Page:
Given the fact that, when someone like Karl Lagerfeld confirms he is definitely NOT retiring, and has NO plans to do so, rumours immediately start swirling around, predicting his successor, (and then successor to the job his successor would have left to go to Chanel - does that make sense?) no one was surprised to wake up this morning to find the internet COVERED in rumours about the reasons for Carine Roitfeld’s departure from Paris Vogue.
Apparently certain blogs have spoken to (unnamed, but of course!) employees at French Vogue who were told by the company that Carine was ‘mise a pied’ literally – ‘sent on her way’ in VERY un-fashion Lord-Sugar-in-the-boardroom style. *Gasps!*
We don’t know the truth - but we can safely say this is uncorroborated stuff – and to balance out the fact everyone is gossiping behind her back, we’d like to point out that her profile as "celebitor" has never been higher which is always good for the mag, in the same way that Anna Wintour starring in The September Issue did US Vogue’s sales no harm.
Also, figures show that during Mme Roitfeld’s 10 year era at the top, circulation rose by 45%.
In fact, perhaps going into the rumours and digging around in the dirt is a little beneath us. We’re not going to do it.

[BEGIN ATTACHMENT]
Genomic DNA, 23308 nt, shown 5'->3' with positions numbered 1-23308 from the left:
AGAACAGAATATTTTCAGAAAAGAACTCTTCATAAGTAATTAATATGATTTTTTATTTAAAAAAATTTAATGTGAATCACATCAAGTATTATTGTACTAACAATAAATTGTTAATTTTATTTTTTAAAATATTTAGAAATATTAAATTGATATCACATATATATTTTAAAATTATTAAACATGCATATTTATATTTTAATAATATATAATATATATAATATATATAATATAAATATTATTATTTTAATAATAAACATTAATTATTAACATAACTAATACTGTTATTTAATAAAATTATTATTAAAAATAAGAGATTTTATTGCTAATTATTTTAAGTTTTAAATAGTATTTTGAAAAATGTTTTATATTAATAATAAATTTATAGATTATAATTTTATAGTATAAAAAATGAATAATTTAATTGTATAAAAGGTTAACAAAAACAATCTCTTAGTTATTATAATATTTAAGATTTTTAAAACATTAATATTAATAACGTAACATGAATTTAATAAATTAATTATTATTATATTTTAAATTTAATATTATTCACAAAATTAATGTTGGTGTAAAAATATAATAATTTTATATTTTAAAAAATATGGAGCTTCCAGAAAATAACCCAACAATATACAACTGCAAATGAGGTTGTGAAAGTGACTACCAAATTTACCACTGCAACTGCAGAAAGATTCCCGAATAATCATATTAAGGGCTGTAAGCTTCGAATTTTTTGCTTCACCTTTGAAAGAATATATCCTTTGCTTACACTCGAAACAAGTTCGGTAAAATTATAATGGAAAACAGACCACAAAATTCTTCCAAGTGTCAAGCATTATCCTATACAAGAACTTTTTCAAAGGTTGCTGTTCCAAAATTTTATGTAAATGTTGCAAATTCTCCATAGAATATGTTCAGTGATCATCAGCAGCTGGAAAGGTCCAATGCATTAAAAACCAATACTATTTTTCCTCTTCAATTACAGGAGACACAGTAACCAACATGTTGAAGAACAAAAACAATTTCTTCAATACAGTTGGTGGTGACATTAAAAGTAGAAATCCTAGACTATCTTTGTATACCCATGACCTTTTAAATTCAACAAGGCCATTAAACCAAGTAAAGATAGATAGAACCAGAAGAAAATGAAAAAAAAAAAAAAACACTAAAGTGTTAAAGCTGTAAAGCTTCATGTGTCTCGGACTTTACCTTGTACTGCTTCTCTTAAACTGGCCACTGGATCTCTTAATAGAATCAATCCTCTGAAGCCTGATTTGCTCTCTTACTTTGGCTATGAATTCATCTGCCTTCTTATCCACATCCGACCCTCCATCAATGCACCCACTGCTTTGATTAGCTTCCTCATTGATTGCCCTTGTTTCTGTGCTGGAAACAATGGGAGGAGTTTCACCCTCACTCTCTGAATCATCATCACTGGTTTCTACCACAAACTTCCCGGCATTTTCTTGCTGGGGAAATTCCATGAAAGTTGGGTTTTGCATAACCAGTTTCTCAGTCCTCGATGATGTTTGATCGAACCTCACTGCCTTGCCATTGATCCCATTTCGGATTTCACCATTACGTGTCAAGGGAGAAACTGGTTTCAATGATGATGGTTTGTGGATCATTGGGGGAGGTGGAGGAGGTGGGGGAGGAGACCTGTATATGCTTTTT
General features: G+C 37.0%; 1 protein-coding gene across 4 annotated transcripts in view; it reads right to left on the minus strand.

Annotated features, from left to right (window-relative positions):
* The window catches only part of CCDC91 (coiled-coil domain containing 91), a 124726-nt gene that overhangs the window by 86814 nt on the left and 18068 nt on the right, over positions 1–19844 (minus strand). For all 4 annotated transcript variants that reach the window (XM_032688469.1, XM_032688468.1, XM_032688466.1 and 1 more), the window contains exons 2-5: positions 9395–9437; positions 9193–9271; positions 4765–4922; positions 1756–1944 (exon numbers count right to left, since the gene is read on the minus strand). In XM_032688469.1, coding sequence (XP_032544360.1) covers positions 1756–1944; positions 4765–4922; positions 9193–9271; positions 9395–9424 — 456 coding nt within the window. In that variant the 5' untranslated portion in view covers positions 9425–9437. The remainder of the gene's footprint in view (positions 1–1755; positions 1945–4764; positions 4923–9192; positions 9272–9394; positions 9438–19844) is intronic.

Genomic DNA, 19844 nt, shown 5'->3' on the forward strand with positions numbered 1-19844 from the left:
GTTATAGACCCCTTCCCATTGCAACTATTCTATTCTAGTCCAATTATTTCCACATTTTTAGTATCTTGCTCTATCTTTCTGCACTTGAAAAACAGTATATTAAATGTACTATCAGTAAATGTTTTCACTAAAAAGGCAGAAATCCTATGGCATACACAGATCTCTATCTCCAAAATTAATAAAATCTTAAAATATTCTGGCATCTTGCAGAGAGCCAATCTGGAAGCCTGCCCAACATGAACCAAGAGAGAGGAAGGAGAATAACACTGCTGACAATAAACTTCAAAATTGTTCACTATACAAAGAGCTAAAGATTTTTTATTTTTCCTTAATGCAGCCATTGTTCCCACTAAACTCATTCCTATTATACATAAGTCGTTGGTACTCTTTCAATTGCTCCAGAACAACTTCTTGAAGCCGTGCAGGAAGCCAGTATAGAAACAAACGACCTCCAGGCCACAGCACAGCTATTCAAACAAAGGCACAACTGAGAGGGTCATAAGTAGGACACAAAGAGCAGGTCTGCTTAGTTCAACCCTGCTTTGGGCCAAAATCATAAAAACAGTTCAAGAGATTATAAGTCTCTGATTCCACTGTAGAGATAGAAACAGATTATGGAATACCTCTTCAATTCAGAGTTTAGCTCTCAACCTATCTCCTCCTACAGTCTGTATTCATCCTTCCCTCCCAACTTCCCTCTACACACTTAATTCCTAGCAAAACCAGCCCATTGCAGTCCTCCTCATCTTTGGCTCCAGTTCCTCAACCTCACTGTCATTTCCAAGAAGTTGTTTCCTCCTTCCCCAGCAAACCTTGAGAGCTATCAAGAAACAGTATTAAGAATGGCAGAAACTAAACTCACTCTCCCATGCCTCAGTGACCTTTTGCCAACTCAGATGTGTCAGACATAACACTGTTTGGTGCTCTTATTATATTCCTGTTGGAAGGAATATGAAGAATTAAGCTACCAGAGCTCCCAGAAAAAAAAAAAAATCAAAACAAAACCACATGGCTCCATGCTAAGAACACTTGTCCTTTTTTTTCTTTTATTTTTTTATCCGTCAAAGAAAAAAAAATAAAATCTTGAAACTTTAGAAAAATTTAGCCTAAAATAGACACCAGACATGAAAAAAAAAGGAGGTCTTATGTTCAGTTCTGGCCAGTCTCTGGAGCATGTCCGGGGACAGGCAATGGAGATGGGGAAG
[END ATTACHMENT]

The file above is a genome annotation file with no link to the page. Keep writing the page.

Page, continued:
JOKING! Here they are;
1 Rumour Une is a re-hash of a bit of gossip that circulated waaaay earlier in the year – that supposedly Carine borrowed Balenciaga samples for a Vogue shoot, then showed them to Max Mara, for whom she consults, who then copied the designs. Far fetched? French Vogue was banned from the Balenciaga show around this time. The high number and profile of Carine’s consultancy jobs with other brands has rankled with various top brasses in the past.
2 Rumour Deux: she has managed to offend more people from brands for whom she is not on the payroll – her own magazine’s advertisers. Allegedly, Bernard Arnault was so annoyed to view the most recent issue, guest-edited by Tom Ford (another Roitfeld crony) with shoots of very young girls in make-up and a less than satisfactory quota of LVMH credits, he threatened to pull ALL his brands' ads for the next one.
3 Rumour Trois is that after 10 years of one approach, the magazine might want someone more "literary" like Le Figaro's Fashion Director Virginie Mouzat to take over. Putting this in perspective, though, is easy – not being very literary is hardly a sackable offence. Especially when the mag in question was thriving in terms of sales and ad revenues.
Shameless aren't we? Although it will all blow over soon, because it'll only be a blink of an eye before we are speculating about WHAT CARINE WILL DO NEXT!